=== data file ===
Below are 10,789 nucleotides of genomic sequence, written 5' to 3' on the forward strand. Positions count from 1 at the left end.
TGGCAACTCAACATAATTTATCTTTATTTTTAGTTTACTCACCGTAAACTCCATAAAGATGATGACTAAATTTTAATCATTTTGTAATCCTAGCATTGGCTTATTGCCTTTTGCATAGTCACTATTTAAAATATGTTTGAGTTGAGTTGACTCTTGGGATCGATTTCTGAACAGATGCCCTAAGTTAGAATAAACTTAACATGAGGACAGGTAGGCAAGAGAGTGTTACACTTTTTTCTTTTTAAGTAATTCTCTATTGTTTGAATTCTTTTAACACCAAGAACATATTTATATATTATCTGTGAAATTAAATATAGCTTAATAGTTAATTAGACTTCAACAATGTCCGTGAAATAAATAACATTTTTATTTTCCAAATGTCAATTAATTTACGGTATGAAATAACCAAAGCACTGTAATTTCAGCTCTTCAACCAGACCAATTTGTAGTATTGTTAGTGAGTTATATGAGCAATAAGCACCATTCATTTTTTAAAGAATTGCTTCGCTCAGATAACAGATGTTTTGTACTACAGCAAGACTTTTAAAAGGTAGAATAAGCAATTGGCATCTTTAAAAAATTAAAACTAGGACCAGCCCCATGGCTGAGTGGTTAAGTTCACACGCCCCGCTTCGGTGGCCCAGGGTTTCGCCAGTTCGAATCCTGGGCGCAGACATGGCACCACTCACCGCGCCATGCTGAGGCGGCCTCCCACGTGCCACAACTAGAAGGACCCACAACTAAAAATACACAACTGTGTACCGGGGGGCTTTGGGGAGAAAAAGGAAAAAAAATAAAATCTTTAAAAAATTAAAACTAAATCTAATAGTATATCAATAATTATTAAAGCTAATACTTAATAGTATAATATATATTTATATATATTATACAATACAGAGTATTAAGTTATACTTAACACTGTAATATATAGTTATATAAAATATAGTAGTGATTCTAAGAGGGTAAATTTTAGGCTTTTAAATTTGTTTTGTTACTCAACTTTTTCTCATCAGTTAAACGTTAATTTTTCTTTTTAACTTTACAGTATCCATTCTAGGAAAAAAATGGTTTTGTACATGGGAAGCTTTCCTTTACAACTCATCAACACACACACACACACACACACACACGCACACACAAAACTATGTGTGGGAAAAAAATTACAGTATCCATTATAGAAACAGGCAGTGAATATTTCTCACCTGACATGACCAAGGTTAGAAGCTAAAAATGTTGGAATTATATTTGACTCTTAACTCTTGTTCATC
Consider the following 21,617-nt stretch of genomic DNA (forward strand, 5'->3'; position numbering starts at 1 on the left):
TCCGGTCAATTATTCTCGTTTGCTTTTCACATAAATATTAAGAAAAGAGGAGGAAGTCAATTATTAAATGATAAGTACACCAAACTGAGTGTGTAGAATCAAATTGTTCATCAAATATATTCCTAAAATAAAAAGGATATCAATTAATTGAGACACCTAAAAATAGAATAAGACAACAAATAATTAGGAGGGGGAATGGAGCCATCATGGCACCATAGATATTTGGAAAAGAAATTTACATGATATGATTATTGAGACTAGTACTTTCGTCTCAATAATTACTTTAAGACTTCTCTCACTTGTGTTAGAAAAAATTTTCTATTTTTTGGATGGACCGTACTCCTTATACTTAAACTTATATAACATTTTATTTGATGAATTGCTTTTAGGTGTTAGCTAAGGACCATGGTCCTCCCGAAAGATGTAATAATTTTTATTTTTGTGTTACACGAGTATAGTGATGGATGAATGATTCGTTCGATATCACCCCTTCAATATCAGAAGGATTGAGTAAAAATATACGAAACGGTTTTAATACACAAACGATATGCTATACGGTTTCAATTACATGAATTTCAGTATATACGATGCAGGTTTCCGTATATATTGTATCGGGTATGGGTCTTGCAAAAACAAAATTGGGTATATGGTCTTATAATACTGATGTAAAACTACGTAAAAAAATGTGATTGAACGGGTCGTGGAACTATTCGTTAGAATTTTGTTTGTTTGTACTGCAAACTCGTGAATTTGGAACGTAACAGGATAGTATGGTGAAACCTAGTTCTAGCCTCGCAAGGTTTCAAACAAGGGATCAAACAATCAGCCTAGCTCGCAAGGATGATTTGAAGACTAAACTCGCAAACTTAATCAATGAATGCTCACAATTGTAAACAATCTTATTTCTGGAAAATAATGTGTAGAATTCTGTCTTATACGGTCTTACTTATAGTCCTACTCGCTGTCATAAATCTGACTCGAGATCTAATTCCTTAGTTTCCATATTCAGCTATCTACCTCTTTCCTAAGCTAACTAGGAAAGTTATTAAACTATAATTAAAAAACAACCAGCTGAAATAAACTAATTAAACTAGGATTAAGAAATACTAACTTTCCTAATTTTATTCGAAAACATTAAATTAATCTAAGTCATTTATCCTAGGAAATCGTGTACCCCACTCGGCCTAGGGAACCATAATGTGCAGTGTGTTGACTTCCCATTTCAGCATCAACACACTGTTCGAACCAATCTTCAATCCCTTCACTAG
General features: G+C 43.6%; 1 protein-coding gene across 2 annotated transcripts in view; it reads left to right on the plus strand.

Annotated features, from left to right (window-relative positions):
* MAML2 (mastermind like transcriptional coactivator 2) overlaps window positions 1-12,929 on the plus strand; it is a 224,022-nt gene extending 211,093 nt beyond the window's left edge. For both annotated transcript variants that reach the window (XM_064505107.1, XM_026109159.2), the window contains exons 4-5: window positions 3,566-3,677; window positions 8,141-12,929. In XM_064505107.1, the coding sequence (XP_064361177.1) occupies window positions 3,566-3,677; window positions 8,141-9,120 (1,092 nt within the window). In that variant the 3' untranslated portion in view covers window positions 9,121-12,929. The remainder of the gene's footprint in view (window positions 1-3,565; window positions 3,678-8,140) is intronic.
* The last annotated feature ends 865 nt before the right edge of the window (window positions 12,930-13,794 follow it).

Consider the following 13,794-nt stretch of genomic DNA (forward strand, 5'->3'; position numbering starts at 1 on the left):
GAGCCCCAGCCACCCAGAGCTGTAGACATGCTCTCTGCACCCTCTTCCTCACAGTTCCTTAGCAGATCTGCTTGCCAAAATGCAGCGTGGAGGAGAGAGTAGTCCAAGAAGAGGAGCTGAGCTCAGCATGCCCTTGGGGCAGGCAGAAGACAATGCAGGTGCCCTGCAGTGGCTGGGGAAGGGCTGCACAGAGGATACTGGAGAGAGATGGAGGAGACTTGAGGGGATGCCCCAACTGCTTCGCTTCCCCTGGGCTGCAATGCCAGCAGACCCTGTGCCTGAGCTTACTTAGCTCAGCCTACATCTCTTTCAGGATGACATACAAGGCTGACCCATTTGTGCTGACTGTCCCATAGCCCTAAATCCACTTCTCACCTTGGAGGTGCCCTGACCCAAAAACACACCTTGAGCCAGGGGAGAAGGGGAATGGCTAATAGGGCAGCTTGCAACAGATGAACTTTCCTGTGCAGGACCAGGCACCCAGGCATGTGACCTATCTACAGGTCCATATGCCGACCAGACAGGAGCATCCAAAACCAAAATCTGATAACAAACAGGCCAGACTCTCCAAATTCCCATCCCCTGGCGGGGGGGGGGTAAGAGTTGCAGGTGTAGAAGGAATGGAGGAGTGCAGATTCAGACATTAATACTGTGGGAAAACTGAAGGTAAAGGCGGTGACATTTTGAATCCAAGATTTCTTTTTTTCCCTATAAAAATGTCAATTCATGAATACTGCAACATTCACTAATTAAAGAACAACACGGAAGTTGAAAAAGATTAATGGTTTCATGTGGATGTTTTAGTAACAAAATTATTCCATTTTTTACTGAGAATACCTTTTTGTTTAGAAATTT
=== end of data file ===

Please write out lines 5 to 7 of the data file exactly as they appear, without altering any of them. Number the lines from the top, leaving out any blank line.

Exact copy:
General features: G+C 43.6%; 1 protein-coding gene across 2 annotated transcripts in view; it reads left to right on the plus strand.

Annotated features, from left to right (window-relative positions):
* MAML2 (mastermind like transcriptional coactivator 2) overlaps window positions 1-12,929 on the plus strand; it is a 224,022-nt gene extending 211,093 nt beyond the window's left edge. For both annotated transcript variants that reach the window (XM_064505107.1, XM_026109159.2), the window contains exons 4-5: window positions 3,566-3,677; window positions 8,141-12,929. In XM_064505107.1, the coding sequence (XP_064361177.1) occupies window positions 3,566-3,677; window positions 8,141-9,120 (1,092 nt within the window). In that variant the 3' untranslated portion in view covers window positions 9,121-12,929. The remainder of the gene's footprint in view (window positions 1-3,565; window positions 3,678-8,140) is intronic.